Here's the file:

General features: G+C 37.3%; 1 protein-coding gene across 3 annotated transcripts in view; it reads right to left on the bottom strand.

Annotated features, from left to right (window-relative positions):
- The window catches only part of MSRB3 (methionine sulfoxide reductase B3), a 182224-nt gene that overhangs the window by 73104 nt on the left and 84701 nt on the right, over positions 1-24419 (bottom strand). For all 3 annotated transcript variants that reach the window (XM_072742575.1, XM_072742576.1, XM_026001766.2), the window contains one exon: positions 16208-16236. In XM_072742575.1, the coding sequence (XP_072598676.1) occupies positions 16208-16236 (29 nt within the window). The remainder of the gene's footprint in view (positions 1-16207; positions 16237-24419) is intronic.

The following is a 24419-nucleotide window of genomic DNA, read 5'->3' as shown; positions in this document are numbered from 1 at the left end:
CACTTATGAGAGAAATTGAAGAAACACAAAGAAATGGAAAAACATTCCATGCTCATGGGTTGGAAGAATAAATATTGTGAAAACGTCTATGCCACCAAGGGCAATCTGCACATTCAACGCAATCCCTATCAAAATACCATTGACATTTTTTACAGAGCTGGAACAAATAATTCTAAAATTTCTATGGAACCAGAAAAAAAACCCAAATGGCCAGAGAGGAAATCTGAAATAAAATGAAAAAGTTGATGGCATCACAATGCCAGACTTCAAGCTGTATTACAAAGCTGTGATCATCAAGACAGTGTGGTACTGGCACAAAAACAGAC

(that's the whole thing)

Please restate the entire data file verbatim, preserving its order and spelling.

General features: G+C 37.3%; 1 protein-coding gene across 3 annotated transcripts in view; it reads right to left on the bottom strand.

Annotated features, from left to right (window-relative positions):
- The window catches only part of MSRB3 (methionine sulfoxide reductase B3), a 182224-nt gene that overhangs the window by 73104 nt on the left and 84701 nt on the right, over positions 1-24419 (bottom strand). For all 3 annotated transcript variants that reach the window (XM_072742575.1, XM_072742576.1, XM_026001766.2), the window contains one exon: positions 16208-16236. In XM_072742575.1, the coding sequence (XP_072598676.1) occupies positions 16208-16236 (29 nt within the window). The remainder of the gene's footprint in view (positions 1-16207; positions 16237-24419) is intronic.

The following is a 24419-nucleotide window of genomic DNA, read 5'->3' as shown; positions in this document are numbered from 1 at the left end:
CACTTATGAGAGAAATTGAAGAAACACAAAGAAATGGAAAAACATTCCATGCTCATGGGTTGGAAGAATAAATATTGTGAAAACGTCTATGCCACCAAGGGCAATCTGCACATTCAACGCAATCCCTATCAAAATACCATTGACATTTTTTACAGAGCTGGAACAAATAATTCTAAAATTTCTATGGAACCAGAAAAAAAACCCAAATGGCCAGAGAGGAAATCTGAAATAAAATGAAAAAGTTGATGGCATCACAATGCCAGACTTCAAGCTGTATTACAAAGCTGTGATCATCAAGACAGTGTGGTACTGGCACAAAAACAGAC